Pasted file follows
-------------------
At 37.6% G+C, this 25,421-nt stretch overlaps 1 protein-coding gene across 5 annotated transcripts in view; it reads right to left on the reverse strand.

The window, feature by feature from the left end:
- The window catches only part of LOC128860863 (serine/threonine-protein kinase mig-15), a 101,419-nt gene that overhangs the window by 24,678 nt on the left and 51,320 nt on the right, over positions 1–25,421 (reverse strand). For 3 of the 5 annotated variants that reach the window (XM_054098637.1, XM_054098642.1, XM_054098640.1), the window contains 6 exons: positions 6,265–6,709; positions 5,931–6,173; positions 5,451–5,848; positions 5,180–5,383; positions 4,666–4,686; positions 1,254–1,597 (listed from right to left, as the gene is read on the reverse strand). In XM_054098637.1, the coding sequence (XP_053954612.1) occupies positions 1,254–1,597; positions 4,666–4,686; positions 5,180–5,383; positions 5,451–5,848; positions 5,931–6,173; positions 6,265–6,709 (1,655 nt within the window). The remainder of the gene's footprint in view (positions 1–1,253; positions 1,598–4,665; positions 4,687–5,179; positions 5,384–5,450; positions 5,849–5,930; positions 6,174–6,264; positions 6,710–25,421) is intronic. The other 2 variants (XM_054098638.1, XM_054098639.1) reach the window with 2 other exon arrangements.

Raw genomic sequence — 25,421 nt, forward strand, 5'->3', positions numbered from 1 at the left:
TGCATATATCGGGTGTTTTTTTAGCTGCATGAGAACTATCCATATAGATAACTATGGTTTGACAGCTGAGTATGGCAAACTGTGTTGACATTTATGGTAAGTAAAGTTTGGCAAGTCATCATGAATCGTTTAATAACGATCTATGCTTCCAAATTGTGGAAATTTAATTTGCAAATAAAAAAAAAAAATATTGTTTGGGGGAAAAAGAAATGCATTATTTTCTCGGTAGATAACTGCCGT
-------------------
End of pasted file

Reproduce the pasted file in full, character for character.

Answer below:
At 37.6% G+C, this 25,421-nt stretch overlaps 1 protein-coding gene across 5 annotated transcripts in view; it reads right to left on the reverse strand.

The window, feature by feature from the left end:
- The window catches only part of LOC128860863 (serine/threonine-protein kinase mig-15), a 101,419-nt gene that overhangs the window by 24,678 nt on the left and 51,320 nt on the right, over positions 1–25,421 (reverse strand). For 3 of the 5 annotated variants that reach the window (XM_054098637.1, XM_054098642.1, XM_054098640.1), the window contains 6 exons: positions 6,265–6,709; positions 5,931–6,173; positions 5,451–5,848; positions 5,180–5,383; positions 4,666–4,686; positions 1,254–1,597 (listed from right to left, as the gene is read on the reverse strand). In XM_054098637.1, the coding sequence (XP_053954612.1) occupies positions 1,254–1,597; positions 4,666–4,686; positions 5,180–5,383; positions 5,451–5,848; positions 5,931–6,173; positions 6,265–6,709 (1,655 nt within the window). The remainder of the gene's footprint in view (positions 1–1,253; positions 1,598–4,665; positions 4,687–5,179; positions 5,384–5,450; positions 5,849–5,930; positions 6,174–6,264; positions 6,710–25,421) is intronic. The other 2 variants (XM_054098638.1, XM_054098639.1) reach the window with 2 other exon arrangements.

Raw genomic sequence — 25,421 nt, forward strand, 5'->3', positions numbered from 1 at the left:
TGCATATATCGGGTGTTTTTTTAGCTGCATGAGAACTATCCATATAGATAACTATGGTTTGACAGCTGAGTATGGCAAACTGTGTTGACATTTATGGTAAGTAAAGTTTGGCAAGTCATCATGAATCGTTTAATAACGATCTATGCTTCCAAATTGTGGAAATTTAATTTGCAAATAAAAAAAAAAAATATTGTTTGGGGGAAAAAGAAATGCATTATTTTCTCGGTAGATAACTGCCGT